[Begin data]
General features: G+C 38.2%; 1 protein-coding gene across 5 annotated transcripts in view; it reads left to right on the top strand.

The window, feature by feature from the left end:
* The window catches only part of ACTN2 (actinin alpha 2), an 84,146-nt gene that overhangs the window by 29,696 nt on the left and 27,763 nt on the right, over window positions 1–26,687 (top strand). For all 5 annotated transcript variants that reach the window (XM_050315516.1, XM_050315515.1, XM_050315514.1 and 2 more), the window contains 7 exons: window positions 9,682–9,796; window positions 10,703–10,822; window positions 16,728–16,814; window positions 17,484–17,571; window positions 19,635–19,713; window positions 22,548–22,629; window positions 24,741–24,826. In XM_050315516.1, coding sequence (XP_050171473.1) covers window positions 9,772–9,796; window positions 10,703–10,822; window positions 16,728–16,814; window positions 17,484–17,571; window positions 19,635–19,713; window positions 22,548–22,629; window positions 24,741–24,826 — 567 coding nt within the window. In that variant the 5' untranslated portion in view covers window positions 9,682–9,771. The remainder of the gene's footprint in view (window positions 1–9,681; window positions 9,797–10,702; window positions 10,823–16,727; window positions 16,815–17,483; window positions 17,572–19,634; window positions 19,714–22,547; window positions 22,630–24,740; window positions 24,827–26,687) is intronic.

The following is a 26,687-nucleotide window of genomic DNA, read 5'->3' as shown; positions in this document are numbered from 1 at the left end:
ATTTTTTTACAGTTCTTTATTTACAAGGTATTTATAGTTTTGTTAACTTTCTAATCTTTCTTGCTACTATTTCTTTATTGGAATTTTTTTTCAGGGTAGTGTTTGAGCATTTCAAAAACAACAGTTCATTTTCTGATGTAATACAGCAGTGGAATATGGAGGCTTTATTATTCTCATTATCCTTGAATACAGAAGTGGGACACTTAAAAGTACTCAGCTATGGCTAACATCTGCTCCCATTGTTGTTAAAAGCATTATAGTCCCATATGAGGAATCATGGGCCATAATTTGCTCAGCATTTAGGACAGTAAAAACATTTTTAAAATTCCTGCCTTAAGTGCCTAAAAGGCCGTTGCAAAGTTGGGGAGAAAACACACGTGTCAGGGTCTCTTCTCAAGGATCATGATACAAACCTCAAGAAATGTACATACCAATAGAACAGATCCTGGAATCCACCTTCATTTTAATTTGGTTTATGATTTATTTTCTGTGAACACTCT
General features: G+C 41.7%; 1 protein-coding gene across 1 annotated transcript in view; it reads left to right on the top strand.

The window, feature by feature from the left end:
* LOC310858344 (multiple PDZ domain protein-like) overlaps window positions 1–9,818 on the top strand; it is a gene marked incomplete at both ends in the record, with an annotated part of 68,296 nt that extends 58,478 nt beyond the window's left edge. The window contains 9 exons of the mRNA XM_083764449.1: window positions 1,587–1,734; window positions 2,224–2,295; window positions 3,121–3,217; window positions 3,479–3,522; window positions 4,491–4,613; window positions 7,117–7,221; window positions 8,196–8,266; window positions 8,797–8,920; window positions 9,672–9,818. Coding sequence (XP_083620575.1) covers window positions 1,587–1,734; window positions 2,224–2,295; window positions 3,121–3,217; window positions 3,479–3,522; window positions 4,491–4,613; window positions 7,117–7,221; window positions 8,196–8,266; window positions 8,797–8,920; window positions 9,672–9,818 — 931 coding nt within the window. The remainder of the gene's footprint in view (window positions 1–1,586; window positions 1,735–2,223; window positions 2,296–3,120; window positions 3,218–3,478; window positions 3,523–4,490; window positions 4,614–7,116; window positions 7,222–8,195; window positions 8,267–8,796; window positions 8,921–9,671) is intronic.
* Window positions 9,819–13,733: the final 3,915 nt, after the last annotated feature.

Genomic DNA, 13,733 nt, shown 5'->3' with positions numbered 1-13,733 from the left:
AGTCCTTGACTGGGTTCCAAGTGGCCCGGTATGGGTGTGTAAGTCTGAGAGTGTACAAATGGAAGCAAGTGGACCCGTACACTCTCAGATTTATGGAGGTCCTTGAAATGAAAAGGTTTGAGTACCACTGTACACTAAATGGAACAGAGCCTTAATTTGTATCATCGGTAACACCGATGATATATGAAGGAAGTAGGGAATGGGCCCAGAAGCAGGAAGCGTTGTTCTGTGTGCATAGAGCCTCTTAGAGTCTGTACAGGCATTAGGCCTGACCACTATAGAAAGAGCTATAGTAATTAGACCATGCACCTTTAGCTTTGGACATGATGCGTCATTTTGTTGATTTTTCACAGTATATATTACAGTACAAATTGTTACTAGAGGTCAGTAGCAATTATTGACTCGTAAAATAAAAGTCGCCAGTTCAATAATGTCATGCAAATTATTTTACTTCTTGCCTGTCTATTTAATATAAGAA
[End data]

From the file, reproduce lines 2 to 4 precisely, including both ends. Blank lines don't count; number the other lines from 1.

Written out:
The window, feature by feature from the left end:
* The window catches only part of ACTN2 (actinin alpha 2), an 84,146-nt gene that overhangs the window by 29,696 nt on the left and 27,763 nt on the right, over window positions 1–26,687 (top strand). For all 5 annotated transcript variants that reach the window (XM_050315516.1, XM_050315515.1, XM_050315514.1 and 2 more), the window contains 7 exons: window positions 9,682–9,796; window positions 10,703–10,822; window positions 16,728–16,814; window positions 17,484–17,571; window positions 19,635–19,713; window positions 22,548–22,629; window positions 24,741–24,826. In XM_050315516.1, coding sequence (XP_050171473.1) covers window positions 9,772–9,796; window positions 10,703–10,822; window positions 16,728–16,814; window positions 17,484–17,571; window positions 19,635–19,713; window positions 22,548–22,629; window positions 24,741–24,826 — 567 coding nt within the window. In that variant the 5' untranslated portion in view covers window positions 9,682–9,771. The remainder of the gene's footprint in view (window positions 1–9,681; window positions 9,797–10,702; window positions 10,823–16,727; window positions 16,815–17,483; window positions 17,572–19,634; window positions 19,714–22,547; window positions 22,630–24,740; window positions 24,827–26,687) is intronic.

The following is a 26,687-nucleotide window of genomic DNA, read 5'->3' as shown; positions in this document are numbered from 1 at the left end: